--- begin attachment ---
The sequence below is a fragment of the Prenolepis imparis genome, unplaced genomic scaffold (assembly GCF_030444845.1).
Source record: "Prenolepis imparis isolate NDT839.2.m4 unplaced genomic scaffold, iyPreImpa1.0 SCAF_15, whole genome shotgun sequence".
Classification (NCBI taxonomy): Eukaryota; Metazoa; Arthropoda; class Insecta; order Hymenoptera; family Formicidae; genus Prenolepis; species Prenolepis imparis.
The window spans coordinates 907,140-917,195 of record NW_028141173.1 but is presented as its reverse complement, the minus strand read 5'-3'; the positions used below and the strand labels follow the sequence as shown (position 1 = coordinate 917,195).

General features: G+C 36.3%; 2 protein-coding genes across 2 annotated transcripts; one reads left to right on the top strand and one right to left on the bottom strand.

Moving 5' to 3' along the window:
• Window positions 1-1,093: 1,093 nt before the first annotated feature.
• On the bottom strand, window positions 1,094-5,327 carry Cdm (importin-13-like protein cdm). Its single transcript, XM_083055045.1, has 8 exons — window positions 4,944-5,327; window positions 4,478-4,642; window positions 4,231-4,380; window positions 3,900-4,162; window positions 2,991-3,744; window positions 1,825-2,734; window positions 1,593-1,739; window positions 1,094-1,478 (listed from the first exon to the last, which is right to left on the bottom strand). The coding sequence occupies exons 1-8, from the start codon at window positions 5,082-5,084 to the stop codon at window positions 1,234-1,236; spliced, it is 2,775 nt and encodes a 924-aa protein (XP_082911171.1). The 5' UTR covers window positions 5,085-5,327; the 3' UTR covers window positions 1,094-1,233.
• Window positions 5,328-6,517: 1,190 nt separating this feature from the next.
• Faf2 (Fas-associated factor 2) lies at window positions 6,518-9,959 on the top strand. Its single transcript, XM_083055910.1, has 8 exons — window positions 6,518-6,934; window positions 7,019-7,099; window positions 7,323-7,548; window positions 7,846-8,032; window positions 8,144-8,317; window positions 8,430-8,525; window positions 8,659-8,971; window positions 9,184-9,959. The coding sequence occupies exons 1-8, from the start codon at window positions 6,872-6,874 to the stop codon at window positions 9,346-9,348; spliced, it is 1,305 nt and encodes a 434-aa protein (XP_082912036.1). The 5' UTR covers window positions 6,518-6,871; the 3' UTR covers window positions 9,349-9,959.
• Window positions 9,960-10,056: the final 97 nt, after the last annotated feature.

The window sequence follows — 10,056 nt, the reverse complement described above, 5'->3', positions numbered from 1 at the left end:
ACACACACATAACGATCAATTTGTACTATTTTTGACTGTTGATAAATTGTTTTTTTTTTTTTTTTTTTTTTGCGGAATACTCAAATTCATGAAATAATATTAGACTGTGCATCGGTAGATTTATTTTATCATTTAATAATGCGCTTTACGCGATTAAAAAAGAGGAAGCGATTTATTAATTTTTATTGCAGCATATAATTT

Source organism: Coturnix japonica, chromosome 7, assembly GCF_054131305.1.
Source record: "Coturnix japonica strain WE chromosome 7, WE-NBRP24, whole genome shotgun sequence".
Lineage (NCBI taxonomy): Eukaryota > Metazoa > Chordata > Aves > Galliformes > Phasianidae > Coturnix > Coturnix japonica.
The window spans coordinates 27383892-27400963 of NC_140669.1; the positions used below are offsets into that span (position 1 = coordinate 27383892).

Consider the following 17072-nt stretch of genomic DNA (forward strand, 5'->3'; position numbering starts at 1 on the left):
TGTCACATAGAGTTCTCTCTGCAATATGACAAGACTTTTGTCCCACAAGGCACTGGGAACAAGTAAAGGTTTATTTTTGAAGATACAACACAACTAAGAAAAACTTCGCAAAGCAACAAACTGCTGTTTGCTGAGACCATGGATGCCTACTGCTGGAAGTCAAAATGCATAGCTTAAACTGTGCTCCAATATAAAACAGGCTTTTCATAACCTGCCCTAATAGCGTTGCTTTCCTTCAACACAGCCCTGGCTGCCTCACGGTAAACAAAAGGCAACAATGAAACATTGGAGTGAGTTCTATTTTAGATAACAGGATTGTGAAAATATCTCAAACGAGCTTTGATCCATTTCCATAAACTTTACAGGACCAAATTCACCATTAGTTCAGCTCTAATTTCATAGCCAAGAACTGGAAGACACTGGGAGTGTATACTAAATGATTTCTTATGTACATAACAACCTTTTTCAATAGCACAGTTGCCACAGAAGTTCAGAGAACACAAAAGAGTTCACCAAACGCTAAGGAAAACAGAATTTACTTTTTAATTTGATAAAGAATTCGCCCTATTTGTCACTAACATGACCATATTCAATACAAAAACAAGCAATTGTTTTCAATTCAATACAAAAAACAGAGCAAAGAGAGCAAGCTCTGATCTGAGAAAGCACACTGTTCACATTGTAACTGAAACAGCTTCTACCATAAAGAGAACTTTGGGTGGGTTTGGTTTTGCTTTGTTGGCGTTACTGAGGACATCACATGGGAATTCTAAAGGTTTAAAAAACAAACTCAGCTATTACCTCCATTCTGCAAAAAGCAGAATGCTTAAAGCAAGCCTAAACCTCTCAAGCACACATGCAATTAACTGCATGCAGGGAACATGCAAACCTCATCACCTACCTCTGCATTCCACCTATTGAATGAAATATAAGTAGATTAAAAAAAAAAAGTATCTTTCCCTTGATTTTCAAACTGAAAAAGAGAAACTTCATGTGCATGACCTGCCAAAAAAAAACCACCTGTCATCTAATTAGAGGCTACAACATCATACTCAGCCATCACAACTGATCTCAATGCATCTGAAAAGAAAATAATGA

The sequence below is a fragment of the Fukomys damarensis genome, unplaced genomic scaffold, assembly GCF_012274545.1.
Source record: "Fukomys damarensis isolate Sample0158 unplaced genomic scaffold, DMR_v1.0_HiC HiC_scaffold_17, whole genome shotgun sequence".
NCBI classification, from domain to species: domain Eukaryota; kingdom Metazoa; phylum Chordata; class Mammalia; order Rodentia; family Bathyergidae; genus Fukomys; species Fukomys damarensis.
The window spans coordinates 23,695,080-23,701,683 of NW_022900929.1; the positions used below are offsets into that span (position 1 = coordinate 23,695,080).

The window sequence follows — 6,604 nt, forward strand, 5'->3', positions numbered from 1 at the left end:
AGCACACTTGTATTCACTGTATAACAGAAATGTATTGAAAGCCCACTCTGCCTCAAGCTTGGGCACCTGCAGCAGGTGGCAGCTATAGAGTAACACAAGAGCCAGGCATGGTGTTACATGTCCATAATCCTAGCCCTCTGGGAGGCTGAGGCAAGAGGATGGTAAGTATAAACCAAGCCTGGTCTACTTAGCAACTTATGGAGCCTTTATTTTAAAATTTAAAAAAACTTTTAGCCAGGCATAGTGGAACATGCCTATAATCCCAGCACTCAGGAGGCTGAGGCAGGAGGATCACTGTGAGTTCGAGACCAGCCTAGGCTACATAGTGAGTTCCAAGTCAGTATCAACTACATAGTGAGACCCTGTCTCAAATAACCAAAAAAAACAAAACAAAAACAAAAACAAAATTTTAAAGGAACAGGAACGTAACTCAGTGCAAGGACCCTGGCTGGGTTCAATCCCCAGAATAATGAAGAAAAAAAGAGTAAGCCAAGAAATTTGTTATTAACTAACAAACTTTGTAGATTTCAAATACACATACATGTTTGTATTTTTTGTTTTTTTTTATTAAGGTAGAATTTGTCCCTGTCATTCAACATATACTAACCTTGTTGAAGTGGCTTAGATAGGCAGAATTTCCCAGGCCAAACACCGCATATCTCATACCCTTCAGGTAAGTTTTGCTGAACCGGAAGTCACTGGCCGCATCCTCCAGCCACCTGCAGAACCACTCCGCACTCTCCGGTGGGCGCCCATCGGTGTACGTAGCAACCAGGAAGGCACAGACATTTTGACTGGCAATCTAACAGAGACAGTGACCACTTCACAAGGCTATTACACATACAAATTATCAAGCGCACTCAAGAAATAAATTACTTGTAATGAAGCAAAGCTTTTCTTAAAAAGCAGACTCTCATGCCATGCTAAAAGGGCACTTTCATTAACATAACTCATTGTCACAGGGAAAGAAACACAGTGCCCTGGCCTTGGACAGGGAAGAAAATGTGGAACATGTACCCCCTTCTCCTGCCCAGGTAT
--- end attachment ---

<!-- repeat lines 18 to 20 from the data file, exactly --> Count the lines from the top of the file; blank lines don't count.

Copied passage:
Consider the following 17072-nt stretch of genomic DNA (forward strand, 5'->3'; position numbering starts at 1 on the left):
TGTCACATAGAGTTCTCTCTGCAATATGACAAGACTTTTGTCCCACAAGGCACTGGGAACAAGTAAAGGTTTATTTTTGAAGATACAACACAACTAAGAAAAACTTCGCAAAGCAACAAACTGCTGTTTGCTGAGACCATGGATGCCTACTGCTGGAAGTCAAAATGCATAGCTTAAACTGTGCTCCAATATAAAACAGGCTTTTCATAACCTGCCCTAATAGCGTTGCTTTCCTTCAACACAGCCCTGGCTGCCTCACGGTAAACAAAAGGCAACAATGAAACATTGGAGTGAGTTCTATTTTAGATAACAGGATTGTGAAAATATCTCAAACGAGCTTTGATCCATTTCCATAAACTTTACAGGACCAAATTCACCATTAGTTCAGCTCTAATTTCATAGCCAAGAACTGGAAGACACTGGGAGTGTATACTAAATGATTTCTTATGTACATAACAACCTTTTTCAATAGCACAGTTGCCACAGAAGTTCAGAGAACACAAAAGAGTTCACCAAACGCTAAGGAAAACAGAATTTACTTTTTAATTTGATAAAGAATTCGCCCTATTTGTCACTAACATGACCATATTCAATACAAAAACAAGCAATTGTTTTCAATTCAATACAAAAAACAGAGCAAAGAGAGCAAGCTCTGATCTGAGAAAGCACACTGTTCACATTGTAACTGAAACAGCTTCTACCATAAAGAGAACTTTGGGTGGGTTTGGTTTTGCTTTGTTGGCGTTACTGAGGACATCACATGGGAATTCTAAAGGTTTAAAAAACAAACTCAGCTATTACCTCCATTCTGCAAAAAGCAGAATGCTTAAAGCAAGCCTAAACCTCTCAAGCACACATGCAATTAACTGCATGCAGGGAACATGCAAACCTCATCACCTACCTCTGCATTCCACCTATTGAATGAAATATAAGTAGATTAAAAAAAAAAAGTATCTTTCCCTTGATTTTCAAACTGAAAAAGAGAAACTTCATGTGCATGACCTGCCAAAAAAAAACCACCTGTCATCTAATTAGAGGCTACAACATCATACTCAGCCATCACAACTGATCTCAATGCATCTGAAAAGAAAATAATGA

The sequence below is a fragment of the Fukomys damarensis genome, unplaced genomic scaffold, assembly GCF_012274545.1.